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science nutrition <strong>blog</strong>

There’s recent studies that give us information about what the best hair, skin, and nails vitamins are. 

Take a look at Collagen - Collagen has experienced an enormous growth in popularity in recent times, and the sheer number of various collagen supplements on the market today is simply astounding.

For those of you who may not be familiar with collagen, you might be wondering what all the hype is about?

For starters, collagen is the primary structural protein in the body and it is composed chiefly of two amino acids -- glycine and proline. Collagen is present in your skin, hair, nails, bones, muscles, tendons, blood vessels, and even the digestive system.

It’s what gives your skin elasticity and strength, and, to a larger extent, it is the “glue” that holds your body together!

Unfortunately, the amount of collagen naturally produced by the body gradually declines with age, as with most other things in life (such as anabolic hormones like testosterone).

Other factors can also contribute to collagen degradation (thereby impacting the quality of the body’s essential structures).

Specifically, prolonged exposure to UV rays and excessive consumption of sugar are both known to reduce collagen synthesis, as do other “vices” such as drinking alcohol and smoking.[1,2,3]

To top it off, the typical Western diet isn’t very rich in collagen-containing foods, creating the perfect storm for accelerated wrinkling, loss of skin elasticity, and brittle hair & nails.

Something else to keep in mind is that there isn’t just one type of collagen present in the body  -- there are 16 different kinds of collagen found throughout the body.[4]

Collagen types I, II, and III account for the vast majority of the collagen in your body (around 90%).

WIth that in mind, here’s a little bit more about the three “heavy hitters” of collagen:

  • Type I: The most abundant form of collagen that is found in tendons and serves as a crucial building block for hair, skin, nails, blood vessels, and teeth.[4]
  • Type II: Most often found in joint cartilage.[5]
  • Type III: The second most abundant form of collagen that is almost always found in association with Type I collagen.[4]

We mentioned that collagen supplements have grown in popularity recently, but the truth of the matter is that most of the products on the market are lacking in one or more areas. They are either not dosing ingredients efficaciously or flat out leaving them out of the formula altogether.

This led to the development of the AML Hair Skin & Nails Cocktail -- a comprehensive collagen-based formula rooted in science!

Best Vitamins for Hair, Skin, and Nails

What’s in AML Hair, Skin & Nails?

Hydrolyzed Collagen Protein

No surprise here.

Any hair, skin, & nails supplement worth the bottle it’s packed in is going to contain collagen protein. Unfortunately, most of the supplements on the market don’t include enough collagen protein or the right types. 

AML Hair, Skin & Nails is packing an impressive 15,000mg of hydrolyzed collagen in every serving.

Hydrolyzing the collagen protein breaks the protein’s amino acid chains, making it easier to digest and absorb the key amino acids in collagen -- glycine, proline, hydroxyproline, and arginine.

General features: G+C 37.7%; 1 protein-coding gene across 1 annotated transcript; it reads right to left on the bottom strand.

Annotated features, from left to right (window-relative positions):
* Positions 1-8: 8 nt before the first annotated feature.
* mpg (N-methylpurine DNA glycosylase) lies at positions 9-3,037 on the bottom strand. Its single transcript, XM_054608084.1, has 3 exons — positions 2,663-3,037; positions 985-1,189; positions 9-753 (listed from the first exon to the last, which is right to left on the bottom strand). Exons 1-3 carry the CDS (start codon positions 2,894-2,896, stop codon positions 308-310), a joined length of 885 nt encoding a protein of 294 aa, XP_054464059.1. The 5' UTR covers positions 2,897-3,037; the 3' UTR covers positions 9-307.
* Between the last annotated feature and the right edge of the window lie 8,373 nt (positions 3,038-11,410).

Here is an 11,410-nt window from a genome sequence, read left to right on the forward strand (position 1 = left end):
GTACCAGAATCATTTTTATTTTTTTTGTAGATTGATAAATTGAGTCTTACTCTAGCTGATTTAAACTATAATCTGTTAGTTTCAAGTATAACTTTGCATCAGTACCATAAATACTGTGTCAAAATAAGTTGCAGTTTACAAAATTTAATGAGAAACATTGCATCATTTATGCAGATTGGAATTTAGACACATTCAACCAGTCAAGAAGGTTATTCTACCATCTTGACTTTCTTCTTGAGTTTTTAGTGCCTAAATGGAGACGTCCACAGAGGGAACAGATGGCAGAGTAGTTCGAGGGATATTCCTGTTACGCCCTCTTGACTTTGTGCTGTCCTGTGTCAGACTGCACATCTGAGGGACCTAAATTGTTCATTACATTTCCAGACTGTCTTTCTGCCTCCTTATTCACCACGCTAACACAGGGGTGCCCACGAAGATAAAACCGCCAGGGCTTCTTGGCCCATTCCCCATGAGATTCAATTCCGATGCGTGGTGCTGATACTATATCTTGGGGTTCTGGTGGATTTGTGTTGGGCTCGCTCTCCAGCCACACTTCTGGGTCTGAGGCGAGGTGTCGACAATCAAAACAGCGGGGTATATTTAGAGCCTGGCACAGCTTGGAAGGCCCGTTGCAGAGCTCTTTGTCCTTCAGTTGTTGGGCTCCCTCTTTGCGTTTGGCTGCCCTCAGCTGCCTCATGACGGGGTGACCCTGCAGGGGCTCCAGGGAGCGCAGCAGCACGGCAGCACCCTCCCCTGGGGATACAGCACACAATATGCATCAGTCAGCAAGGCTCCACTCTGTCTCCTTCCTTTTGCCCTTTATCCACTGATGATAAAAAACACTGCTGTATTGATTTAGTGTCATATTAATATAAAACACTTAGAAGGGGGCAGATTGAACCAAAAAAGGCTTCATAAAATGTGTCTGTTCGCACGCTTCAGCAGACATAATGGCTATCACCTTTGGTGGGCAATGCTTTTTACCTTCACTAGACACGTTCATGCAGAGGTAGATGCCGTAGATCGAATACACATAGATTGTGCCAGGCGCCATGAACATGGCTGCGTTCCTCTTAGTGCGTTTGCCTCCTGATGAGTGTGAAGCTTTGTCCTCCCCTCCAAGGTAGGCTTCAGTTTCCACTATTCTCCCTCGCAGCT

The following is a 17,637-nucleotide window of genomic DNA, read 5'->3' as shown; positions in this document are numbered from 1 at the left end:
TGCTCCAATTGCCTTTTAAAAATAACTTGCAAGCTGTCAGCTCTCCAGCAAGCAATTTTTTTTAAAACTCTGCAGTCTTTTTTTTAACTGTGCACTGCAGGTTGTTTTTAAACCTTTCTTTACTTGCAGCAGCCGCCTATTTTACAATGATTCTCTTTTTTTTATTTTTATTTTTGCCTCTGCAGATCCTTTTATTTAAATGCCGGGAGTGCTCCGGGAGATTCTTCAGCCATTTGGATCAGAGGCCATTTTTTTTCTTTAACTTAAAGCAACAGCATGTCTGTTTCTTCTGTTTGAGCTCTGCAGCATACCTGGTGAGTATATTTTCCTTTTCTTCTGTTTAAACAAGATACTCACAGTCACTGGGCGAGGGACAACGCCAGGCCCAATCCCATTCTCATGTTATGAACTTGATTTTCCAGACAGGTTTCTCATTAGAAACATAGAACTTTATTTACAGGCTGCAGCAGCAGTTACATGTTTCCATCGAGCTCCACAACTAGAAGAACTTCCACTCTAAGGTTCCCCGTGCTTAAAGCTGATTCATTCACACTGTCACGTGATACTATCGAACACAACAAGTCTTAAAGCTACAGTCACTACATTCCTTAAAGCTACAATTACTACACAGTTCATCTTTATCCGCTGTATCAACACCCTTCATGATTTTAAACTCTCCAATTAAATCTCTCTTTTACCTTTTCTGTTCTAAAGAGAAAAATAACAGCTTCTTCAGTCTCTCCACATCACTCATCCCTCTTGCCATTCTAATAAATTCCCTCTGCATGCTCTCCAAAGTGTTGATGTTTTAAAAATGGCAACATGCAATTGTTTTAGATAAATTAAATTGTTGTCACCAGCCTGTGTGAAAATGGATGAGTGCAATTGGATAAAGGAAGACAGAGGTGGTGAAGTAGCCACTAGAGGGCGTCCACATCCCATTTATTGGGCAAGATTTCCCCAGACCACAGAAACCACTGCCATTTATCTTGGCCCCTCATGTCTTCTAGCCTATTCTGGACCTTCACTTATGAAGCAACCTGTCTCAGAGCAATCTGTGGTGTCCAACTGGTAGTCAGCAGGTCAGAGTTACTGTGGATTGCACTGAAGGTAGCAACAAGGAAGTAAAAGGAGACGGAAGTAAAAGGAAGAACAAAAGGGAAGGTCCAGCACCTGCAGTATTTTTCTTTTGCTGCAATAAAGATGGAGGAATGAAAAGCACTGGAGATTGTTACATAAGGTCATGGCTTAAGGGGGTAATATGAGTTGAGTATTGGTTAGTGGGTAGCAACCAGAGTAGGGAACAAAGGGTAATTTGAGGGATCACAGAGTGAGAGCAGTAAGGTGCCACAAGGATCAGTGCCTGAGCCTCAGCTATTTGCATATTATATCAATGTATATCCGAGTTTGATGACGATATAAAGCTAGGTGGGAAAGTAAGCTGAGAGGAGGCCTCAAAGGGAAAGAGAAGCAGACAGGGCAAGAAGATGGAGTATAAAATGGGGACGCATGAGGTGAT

Collagen is efficiently utilized by the body and supplementation has been found to:

  • Improve skin elasticity[6]
  • Decrease activity-related joint pain[7]
  • Aid the recovery of lost cartilage[8]
  • Strengthen tendons and ligaments[9,10]
  • Increase lean body mass in elderly men and premenopausal women[11,12]

Other studies indicate that supplementation with a combination of 15 grams of gelatin and vitamin C enhances collagen synthesis and tissue repair.[33]

AML Hair Skin & Nails Cocktail contains 15 grams hydrolyzed collagen protein, derived from 15 grams of gelatin. We’ve also included vitamin C at an impressive 1,500mg, which we’ll discuss a little further down.  

But, first let’s discuss another premium source of collagen included in AML Hair Skin & Nails cocktail...

VERISOL® Bioactive Collagen Peptides

VERISOL is a patented, research-backed blend of specific bioactive collagen peptides known to stimulate skin metabolism and counteract the loss of collagenous extracellular matrix from the inside.

In fact, studies find that supplementing with Verisol® reduced skin wrinkles and had positive effects on dermal matrix synthesis.[6,13]

Research has found that daily supplementation with 2.5g VERISOL (the same dose as AML Hair, Skin & Nails) over a period of 6 months led to a clear improvement of the skin appearance in women suffering from moderate cellulite.[14]

The Bioactive Collagen Peptides contained within VERISOL® have also been found to help improve growth and health of fingernails.[15]

Moreover, placebo-controlled studies in women ages 35-55 find that supplementation with VERISOL® resulted in greater skin elasticity (up to 15 %!). Researchers observed this improvement after just 4 weeks of using VERISOL and continued to note improvements after  VERISOL® administration.[6]

Hydrolyzed Egg Shell Membrane

Hydrolyzed eggshell membrane contains a number of bioactive components that may impact the growth, development, and appearance of the hair, skin, or nails. For instance, Eggshell membrane contains hyaluronan as well as the glycosaminoglycans (GAG) -- hyaluronic acid.[16]

Hyaluronic acid production occurs in the skin and supplementation with hyaluronic acid has been shown to stimulate internal production of the compound, which is also known to improve skin wrinkles.[17]